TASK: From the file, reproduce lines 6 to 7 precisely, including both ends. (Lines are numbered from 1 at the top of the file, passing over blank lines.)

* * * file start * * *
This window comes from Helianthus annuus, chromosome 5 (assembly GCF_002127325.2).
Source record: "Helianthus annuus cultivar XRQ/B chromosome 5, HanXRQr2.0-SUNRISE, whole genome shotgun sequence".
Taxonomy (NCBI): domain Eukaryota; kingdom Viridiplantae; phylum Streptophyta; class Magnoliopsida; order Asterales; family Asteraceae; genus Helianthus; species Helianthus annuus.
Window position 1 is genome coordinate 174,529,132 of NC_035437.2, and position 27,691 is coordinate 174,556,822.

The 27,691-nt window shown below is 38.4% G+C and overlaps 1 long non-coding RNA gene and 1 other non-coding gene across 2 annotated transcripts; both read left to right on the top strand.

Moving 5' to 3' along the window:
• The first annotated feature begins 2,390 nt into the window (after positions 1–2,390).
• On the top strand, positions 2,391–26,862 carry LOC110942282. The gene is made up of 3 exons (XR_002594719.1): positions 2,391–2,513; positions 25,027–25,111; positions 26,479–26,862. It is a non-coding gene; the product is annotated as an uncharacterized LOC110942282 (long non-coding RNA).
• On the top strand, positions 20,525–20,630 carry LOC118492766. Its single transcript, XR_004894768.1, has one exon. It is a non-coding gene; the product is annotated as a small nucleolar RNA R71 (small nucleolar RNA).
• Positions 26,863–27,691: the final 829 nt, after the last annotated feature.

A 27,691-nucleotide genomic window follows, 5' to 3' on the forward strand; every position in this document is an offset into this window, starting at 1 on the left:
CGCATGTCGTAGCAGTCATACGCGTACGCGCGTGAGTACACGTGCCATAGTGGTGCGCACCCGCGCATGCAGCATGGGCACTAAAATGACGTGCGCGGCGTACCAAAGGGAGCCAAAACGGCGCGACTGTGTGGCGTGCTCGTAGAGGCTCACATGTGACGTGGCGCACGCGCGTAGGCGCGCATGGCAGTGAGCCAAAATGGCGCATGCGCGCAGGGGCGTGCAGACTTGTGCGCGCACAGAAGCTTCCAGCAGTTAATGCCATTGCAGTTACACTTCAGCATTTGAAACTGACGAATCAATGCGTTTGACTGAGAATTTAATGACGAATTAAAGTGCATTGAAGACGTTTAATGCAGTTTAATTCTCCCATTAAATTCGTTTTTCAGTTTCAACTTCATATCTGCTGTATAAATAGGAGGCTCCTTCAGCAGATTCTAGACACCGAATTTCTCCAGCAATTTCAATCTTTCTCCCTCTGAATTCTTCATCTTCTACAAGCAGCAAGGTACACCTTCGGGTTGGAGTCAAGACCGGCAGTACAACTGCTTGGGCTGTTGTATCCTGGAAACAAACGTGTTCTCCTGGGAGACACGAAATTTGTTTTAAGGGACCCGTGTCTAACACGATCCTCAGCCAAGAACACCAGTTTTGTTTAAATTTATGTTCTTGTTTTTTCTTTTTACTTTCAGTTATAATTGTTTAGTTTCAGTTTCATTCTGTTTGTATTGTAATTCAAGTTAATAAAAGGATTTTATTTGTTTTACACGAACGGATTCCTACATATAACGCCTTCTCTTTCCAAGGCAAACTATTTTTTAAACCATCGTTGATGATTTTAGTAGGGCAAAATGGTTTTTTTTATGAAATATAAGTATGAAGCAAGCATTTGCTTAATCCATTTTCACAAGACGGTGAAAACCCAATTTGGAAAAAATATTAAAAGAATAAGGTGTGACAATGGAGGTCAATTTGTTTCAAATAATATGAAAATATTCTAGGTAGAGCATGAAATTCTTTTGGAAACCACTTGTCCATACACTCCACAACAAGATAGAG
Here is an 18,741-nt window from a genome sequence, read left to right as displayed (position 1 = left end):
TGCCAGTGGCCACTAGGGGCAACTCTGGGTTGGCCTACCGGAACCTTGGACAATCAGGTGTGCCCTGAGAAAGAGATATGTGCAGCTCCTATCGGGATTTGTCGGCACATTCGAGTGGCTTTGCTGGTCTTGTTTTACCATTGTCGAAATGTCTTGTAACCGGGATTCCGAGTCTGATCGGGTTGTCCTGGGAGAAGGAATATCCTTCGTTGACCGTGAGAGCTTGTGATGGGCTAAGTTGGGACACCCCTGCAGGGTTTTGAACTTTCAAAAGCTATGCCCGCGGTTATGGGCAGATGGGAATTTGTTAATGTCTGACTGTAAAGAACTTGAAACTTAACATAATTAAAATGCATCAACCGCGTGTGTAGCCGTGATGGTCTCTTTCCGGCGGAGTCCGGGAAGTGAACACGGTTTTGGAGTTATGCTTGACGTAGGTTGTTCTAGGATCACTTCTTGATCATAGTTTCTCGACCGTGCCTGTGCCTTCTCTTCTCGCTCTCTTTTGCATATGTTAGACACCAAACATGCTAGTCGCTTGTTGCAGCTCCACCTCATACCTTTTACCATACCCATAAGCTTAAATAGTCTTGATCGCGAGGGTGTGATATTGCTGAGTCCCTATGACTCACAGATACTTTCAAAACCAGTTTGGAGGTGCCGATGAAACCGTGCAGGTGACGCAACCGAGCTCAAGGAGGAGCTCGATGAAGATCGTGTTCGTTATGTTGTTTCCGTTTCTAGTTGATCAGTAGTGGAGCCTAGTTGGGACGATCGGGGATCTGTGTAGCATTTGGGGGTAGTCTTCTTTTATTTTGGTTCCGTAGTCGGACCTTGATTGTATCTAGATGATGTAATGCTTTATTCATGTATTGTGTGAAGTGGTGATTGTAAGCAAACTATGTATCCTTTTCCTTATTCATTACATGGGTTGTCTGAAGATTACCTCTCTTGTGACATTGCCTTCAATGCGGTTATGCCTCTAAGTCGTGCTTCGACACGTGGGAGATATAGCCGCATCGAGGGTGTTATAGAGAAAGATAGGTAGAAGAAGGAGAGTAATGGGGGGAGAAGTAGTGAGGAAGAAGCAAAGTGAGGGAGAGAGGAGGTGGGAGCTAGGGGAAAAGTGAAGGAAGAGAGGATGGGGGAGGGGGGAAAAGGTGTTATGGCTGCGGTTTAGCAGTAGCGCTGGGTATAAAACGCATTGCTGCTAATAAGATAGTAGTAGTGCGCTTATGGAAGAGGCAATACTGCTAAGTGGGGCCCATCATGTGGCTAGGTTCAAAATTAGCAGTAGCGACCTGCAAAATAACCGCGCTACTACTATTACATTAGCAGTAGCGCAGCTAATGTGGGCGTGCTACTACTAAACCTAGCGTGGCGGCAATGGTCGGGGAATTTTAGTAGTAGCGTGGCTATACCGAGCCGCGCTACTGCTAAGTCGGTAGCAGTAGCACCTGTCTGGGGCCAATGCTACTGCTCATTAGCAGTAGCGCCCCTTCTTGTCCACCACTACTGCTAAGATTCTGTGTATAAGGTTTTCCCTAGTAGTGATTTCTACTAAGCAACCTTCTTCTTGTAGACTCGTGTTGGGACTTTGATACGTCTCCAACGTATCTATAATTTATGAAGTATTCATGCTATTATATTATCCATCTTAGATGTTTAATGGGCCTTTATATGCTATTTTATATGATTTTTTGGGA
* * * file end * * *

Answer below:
Moving 5' to 3' along the window:
• The first annotated feature begins 2,390 nt into the window (after positions 1–2,390).